ERIC Number: ED233370
Record Type: RIE
Publication Date: 1981-Jan
Reference Count: 0
The Trouble with Bad News.
Haskins, Jack B.
Newspaper Research Journal, v2 n2 p3-16 Jan 1981
Subjective comments from veteran news reporters, media critics, and the public give the impression that bad or negative news is becoming a major problem in this country. This impression raises major questions concerning how much is really known about bad news, including whether the media present an accurate or distorted picture of reality in portrayals of bad news, how accurate the public's perception is with regard to the amount and prominence of bad news, the effects of bad news, and constructive approaches to the presentation of bad news. A review of psychological and communications research evidence produces some empirical support for the following hypotheses: (1) since 1950 the proportion of bad news in United States media seems remarkably stable, varying between 25% and 50% of total news space, with American television network news programs being the heaviest dealers in bad news; (2) the news media do not reflect the world of real events very faithfully--the more serious crimes are overrepresented; (3) "too much bad news" is the leading public complaint about media news, but since only about one-third of the news is bad, the public undoubtedly misperceives and overestimates the actual amount; (4) interest in bad news, however, averages about one-fourth to one-third higher than for other kinds of news combined; (5) in the short run, even a short radio broadcast can have several undesirable effects, while the long term effects can only be suspected; and (6) happy endings, optimistic titles, and solutions to problems are more interesting than the same bad news items without such positive approaches. (HTH)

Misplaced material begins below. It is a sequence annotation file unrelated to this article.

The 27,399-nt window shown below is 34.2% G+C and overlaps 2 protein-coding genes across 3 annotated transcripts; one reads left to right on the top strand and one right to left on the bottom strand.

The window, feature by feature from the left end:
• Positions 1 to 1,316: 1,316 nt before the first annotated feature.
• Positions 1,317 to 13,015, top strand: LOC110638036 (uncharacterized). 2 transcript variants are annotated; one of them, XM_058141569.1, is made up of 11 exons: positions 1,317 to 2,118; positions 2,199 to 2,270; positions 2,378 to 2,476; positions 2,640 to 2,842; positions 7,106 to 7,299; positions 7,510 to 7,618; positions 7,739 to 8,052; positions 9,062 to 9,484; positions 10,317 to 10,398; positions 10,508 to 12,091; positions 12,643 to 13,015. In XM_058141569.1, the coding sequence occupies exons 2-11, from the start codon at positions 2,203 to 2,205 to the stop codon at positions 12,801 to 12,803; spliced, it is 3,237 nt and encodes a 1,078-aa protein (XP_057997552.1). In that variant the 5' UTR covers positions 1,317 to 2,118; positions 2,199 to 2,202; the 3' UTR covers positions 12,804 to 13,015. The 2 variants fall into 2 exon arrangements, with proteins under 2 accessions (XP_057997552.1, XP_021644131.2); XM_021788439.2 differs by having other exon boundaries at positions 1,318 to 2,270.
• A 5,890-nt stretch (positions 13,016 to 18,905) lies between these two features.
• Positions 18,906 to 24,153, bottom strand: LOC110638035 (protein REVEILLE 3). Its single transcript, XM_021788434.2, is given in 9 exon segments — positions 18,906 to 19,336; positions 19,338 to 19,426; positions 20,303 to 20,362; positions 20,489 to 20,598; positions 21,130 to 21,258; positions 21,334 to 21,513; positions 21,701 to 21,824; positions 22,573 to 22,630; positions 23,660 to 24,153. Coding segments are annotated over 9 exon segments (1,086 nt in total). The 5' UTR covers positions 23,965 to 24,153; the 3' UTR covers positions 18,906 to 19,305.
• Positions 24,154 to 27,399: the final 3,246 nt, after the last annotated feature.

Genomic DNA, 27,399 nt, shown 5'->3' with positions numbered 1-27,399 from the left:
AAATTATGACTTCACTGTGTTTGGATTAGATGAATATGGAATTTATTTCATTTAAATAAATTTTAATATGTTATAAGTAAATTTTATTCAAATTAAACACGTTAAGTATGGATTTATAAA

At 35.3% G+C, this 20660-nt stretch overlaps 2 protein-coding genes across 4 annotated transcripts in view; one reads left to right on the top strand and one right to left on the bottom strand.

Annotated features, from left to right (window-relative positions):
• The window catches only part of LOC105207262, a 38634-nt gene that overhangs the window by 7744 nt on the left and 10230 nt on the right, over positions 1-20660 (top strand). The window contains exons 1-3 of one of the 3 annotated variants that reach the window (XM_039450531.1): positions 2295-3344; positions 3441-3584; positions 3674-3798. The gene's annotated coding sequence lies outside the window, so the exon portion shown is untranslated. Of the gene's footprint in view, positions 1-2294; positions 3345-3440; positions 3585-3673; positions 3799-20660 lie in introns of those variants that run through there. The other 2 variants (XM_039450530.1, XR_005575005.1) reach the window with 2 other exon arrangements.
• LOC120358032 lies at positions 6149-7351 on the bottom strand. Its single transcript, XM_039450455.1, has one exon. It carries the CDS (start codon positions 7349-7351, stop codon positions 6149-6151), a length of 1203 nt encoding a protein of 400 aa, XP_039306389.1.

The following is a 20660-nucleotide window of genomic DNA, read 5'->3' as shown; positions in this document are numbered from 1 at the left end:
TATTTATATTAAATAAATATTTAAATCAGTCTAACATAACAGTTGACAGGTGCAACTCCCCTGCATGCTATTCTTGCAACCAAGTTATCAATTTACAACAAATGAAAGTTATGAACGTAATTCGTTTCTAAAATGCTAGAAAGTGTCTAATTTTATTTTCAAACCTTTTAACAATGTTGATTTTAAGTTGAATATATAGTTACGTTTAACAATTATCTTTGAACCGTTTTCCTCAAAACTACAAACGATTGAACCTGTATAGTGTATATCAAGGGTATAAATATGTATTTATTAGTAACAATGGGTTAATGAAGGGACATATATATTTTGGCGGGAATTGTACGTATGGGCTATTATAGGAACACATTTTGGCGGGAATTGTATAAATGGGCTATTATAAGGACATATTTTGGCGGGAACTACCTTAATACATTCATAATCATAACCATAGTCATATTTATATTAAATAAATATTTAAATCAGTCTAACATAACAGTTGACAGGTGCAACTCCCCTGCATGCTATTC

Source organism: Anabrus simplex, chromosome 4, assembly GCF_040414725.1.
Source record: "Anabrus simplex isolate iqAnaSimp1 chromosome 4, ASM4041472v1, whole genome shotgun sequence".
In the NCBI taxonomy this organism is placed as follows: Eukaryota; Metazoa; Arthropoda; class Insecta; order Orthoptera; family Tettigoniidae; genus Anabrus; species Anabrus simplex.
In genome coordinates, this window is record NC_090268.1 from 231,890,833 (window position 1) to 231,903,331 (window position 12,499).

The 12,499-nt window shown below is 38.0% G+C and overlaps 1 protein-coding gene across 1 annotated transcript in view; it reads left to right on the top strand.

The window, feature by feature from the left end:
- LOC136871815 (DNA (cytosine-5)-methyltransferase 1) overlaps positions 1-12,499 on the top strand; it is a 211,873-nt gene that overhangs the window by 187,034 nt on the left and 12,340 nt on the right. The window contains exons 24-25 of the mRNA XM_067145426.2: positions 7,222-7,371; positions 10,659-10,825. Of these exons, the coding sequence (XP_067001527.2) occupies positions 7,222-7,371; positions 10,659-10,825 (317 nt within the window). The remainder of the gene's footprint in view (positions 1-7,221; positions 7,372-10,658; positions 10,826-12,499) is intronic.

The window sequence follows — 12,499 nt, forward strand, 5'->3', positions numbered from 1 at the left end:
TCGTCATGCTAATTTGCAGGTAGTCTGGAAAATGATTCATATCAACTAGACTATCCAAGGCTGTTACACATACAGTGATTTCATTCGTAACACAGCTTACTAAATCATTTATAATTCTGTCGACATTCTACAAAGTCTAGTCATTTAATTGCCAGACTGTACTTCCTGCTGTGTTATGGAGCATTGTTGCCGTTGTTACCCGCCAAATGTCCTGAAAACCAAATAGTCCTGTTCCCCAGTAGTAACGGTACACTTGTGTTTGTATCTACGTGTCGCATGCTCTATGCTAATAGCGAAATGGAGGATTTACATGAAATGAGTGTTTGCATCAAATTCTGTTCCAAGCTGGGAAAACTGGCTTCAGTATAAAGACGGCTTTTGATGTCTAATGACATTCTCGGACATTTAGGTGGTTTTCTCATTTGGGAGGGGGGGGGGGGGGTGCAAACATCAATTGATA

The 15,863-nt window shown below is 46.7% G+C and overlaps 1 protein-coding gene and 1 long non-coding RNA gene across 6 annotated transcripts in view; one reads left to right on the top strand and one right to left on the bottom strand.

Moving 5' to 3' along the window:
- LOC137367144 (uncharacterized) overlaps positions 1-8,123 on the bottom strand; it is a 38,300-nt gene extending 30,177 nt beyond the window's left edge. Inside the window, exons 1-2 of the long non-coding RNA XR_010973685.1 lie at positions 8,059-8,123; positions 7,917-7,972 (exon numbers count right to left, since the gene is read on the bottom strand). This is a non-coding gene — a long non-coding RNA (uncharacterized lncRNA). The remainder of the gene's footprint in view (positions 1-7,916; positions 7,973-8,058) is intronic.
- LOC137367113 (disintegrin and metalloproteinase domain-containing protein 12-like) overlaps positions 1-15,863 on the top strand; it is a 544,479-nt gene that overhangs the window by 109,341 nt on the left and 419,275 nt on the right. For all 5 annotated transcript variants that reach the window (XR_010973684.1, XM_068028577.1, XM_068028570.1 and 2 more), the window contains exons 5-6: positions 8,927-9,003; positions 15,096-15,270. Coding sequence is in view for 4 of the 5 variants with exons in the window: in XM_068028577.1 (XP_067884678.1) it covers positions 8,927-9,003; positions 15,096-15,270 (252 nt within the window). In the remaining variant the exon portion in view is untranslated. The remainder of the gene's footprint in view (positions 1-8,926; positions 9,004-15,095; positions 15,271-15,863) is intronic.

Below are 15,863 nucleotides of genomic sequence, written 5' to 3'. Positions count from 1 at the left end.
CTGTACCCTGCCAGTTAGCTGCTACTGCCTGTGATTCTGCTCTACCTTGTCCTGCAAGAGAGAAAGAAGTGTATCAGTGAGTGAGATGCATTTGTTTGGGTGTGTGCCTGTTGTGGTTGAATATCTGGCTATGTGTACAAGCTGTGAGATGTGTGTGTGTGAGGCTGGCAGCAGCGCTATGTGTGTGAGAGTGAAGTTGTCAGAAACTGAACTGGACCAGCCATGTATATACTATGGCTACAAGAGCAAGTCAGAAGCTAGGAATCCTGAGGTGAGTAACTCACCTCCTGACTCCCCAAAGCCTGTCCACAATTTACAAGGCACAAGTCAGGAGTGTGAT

Publication Type: Journal Articles; Information Analyses
Education Level: N/A
Authoring Institution: N/A
Identifiers: Audience Response; Negative News
Note: A more extensive version of this article appeared in the Third Annual Communications Research Symposium: A Proceedings; Joseph P. McKerns, Ed. (Knoxville, TN, College of Communications, 1980).